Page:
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Reading Q1 GDP data

Date: 02 September 2021 Tags: Reports & Indices


The GDP data for the first quarter of the current financial year (2021-22) was released by the Ministry of Statistics and Programme Implementation (MoSPI).



The GDP data makes up a major source of information to gauge the health of the economy, especially during the current pandemic.



  • The data focuses on two set of aspects. The first aspect focuses on the total demand in the economy and the other on total supply.

  • The first aspect, the GDP, is the total monetary value of final goods and services produced in a country in a given period of time. In other words, it looks for total demand created in the country.

  • The second aspect, the Gross Value Added or GVA, looks at monetary value added in different productive sectors of the economy. In other words, it looks at total supply.

  • The GDP is calculated by taking GVA and adding all taxes imposed by the government and subtracting subsidies given by the government.



 GDP = (GVA) + (Taxes earned by the government) — (Subsidies provided by the government)


  • The difference between the value of GVA and GDP will provide a sense of the role the government played.

  • If government earned more taxes than the total amount given as subsidies, GDP will be higher than GVA.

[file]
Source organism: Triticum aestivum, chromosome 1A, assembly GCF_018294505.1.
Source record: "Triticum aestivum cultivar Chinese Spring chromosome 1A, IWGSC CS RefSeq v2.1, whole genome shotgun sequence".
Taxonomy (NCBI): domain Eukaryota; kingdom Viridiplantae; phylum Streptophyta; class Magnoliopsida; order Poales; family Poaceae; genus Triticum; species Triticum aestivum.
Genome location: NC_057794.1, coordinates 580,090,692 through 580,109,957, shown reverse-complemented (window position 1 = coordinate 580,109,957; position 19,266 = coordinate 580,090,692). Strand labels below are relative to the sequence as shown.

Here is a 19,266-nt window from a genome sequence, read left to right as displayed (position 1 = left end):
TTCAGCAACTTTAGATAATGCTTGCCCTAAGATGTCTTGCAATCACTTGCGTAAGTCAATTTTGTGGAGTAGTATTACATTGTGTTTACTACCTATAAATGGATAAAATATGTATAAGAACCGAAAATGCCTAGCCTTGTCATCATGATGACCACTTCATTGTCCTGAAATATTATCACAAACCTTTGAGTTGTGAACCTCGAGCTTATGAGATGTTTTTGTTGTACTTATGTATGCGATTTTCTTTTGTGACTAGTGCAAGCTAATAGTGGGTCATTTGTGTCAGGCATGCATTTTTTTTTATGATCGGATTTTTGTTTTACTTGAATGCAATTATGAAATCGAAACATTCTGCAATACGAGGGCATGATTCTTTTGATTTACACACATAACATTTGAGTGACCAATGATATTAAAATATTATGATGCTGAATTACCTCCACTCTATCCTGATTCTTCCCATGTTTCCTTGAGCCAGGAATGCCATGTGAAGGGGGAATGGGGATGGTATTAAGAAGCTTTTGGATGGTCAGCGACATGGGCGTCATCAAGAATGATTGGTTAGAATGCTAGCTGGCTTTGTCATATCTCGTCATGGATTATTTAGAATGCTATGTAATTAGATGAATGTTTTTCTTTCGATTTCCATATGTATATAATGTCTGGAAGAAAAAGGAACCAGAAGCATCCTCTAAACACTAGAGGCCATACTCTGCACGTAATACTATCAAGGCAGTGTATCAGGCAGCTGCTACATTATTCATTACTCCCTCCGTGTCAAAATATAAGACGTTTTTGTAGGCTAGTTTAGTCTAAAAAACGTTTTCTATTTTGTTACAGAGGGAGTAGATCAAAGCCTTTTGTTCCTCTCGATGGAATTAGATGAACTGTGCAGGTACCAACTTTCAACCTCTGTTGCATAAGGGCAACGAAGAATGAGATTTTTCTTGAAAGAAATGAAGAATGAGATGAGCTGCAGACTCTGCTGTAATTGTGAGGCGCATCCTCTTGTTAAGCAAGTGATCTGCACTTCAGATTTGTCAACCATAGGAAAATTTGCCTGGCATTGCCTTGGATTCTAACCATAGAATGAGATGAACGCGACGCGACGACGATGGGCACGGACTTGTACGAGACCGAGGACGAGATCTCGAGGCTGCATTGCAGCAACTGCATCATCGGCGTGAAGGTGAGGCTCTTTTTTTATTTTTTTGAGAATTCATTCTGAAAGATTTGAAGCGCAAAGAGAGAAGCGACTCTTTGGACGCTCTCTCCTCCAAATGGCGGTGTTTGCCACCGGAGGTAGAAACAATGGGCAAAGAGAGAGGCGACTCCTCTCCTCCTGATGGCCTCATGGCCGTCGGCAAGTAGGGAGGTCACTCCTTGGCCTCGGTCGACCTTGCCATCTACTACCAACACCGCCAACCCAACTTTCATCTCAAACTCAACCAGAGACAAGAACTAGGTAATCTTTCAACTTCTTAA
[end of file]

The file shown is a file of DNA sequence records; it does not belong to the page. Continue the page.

• If the government spent more on subsidies than the revenues earned from taxes, absolute level of GVA would be higher than the absolute level of GDP.


The latest data

  • GDP of India grew by 20.1% in the current quarter Q1. GVA during the same period grew by 18.1% Year on Year.

  • This means that total output created by the economy during the period was 20.1% more than the output of the economy in the same time last year.


The V-shaped recovery

The growth seen in India is a reflection of low base effect and not absolutely v-shaped recovery. In the v-shaped recovery, the absolute GDP of an economy gets back to the level before the crisis.


Components of GDP


                                                GDP = C + I + G + NX


  • Consumption (C) demand from private individuals (56% of GDP)

  • Investment (I) demand generated by private sector businesses (32% of GDP)

  • Demand for goods and services generated by the government (G) (11% of GDP).

  • Demand created by “Net Exports” (NX)